The nuts and bolts of what we need to do
The severity of the 1987 and 1988 floods that inundated more than 60% of the total area of greater Dhaka, to depths ranging between 0.3 to over 4.5 metres, created global awareness and drew attention of both national and international organizations about management of flood problems in the country.
As a follow up, the Greater Dhaka Flood Protection Project (GDFPP) was started. The planning approach of the GDFPP was to protect Dhaka city and surrounding floodplains and agricultural land from the intrusion of flood water, and drain out the internal stormwater run-off due to local rainfall.
The implementation of the GDFPP was divided into two phases. Construction work of phase-I started for the western part of Dhaka in 1989 and continued until 1992, while construction of phase-II for the eastern perimeter of Dhaka has not started yet.
This eastern part of Dhaka roughly occupies between latitude 23045’ to 23057’ and longitude 90023’ to 90030’. It is composed of alluvial terraces and low-lying areas and surrounded by tributaries and distributaries of three famous international rivers: The Ganges, the Brahmaputra, and the Meghna. The river system is composed of the Dhaleswari, Bansi, Turag, Balu, Buriganga, and Lakhya rivers and their tributaries.
The water levels in those rivers are likely to be affected not only by discharge from the Brahmaputra-Jamuna River and local rainfall, but at times also backwater from the Meghna River, if there is heavy rainfall in the north-eastern part of Bangladesh and high tide in the Bay of Bengal at the same time.
The existing built-up areas are located mostly at the higher land above 5.0 m (GTS). The higher land is usually flood free. However, most other areas, under current conditions, are low-lying and have been underwater for over half a year, of which perhaps half is under 2.0 m (GTS).
The prime objectives of flood protection schemes were to ensure flood-free life for about 10 million people (1989 estimates of population) and protect surrounding agricultural lands from flood water intrusion. But, as observed, soon after the construction of phase-I (Dhaka-West) a significant portion of agricultural land was changed for residential use.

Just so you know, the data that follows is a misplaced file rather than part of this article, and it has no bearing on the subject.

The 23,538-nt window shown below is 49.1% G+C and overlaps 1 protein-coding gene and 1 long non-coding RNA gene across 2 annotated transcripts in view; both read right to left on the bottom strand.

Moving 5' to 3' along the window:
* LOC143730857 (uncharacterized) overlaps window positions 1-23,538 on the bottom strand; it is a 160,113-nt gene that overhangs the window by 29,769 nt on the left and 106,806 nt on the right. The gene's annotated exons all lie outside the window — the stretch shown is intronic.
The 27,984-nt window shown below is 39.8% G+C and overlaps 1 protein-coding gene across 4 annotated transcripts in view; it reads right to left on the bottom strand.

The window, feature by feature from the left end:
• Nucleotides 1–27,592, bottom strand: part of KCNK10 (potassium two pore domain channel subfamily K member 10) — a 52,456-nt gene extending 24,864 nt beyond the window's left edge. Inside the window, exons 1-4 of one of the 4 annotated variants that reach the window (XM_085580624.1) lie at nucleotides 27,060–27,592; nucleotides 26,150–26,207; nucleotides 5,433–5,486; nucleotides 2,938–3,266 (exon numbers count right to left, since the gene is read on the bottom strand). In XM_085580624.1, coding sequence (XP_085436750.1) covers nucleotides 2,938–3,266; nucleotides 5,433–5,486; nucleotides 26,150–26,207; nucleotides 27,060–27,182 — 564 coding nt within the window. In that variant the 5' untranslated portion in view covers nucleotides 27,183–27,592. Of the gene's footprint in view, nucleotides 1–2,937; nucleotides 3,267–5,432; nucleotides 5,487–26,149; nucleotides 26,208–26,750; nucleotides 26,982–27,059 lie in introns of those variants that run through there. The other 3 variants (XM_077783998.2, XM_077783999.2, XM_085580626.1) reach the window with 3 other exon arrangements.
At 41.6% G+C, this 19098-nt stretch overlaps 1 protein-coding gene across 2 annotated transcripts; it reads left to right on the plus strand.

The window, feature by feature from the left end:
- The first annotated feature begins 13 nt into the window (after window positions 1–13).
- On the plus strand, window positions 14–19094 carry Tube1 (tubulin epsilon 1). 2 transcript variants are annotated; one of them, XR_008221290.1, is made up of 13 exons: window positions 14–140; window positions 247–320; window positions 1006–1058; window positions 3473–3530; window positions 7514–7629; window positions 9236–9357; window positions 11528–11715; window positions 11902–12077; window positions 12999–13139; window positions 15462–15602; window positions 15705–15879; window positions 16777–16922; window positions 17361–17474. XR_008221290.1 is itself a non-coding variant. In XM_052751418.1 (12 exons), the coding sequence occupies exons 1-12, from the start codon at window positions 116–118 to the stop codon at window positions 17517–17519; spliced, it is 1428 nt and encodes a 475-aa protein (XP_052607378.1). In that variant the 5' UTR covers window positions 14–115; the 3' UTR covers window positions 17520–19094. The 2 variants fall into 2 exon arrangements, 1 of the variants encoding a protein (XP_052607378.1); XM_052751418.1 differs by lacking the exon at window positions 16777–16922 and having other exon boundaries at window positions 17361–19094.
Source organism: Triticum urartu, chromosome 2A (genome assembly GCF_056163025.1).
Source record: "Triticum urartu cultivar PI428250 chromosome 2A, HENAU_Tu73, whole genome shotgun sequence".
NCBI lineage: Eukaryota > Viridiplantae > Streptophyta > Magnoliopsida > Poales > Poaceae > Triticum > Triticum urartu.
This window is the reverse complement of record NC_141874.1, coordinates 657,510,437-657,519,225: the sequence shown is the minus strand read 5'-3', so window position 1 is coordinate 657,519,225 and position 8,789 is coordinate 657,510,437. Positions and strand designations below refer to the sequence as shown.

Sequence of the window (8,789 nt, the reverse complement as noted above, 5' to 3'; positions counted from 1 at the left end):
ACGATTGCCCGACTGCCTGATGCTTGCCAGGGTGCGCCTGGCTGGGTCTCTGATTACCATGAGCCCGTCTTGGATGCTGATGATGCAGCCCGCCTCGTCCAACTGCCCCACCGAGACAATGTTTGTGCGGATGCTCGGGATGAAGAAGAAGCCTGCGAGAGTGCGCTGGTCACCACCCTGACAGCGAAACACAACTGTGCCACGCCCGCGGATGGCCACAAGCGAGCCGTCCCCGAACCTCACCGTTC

In case of phase-II (Dhaka-East), construction of which has not started until June 2021, similar trends were observed. This area was initially a low-lying agricultural land and normally remained underwater for over half of the year. This is the area where, among others, the upscale Bashundhara residential community started to develop in 1980.
Over the past four decades, the contribution of this residential area to the development of urban housing and civic amenity creation has been amazing. In keeping with the rapid population growth in the metropolitan Dhaka megacity, Bashundhara has stretched itself to cover new boundaries and responded effectively to the long-term needs of the residential facilities of the ever-growing urban population. This is now a peaceful residential area with groceries, planned houses, hospital, mosques, banks, and all other necessary social and urban services.
However, despite all these upscale residential developments in this area, this area still remains as a floodplain as phase-II embankment hasn’t started yet, and the embankment construction process is uncertain now. A floodplain by definition is an area of low-lying ground adjacent to a river, formed mainly of river sediment and subject to flooding.
This area was flooded by one to three metres depth of water in 1998, and the flooding lasted for more than one to two months. If we try to identify the causes of 1988 or 1998 flooding, the La Niña events, among others, of those years are to be blamed. The year of 1998 faced the historically strongest La Niña event. The 1988 La Niña was moderately strong.
The latest Global Climate Model-based study provides a strong message about the increasing risk of extreme La Niña conditions for future generations. It demonstrates that both the frequency and intensity of the strong events will increase significantly.
Those studies revealed that the frequency of extreme events doubles under the 1.5C Paris target and could occur more frequently than before. Therefore, the probability of La Niña-related flooding like that of 1988 and 1998 is on the rise for the near future.
As the phase-II project has not been completed yet, the area is not protected from flooding. As a result, a flood of 1998-type will bring a great disaster for the eastern perimeter of Dhaka, including the Bashundhara residential area. Fortunately, there was no 1998-type severe flooding in the last 22 years, but this can occur any time in the near future.
Therefore, in order to save money, property, and lives, it is necessary to fully implement the construction work of GDFPP (phase II) embankment project immediately so that the newly constructed upscale residential areas are safe from flood water intrusion.
Md Rashed Chowdhury is a research faculty in the University of Hawaii at Manoa, USA. Email: [email protected]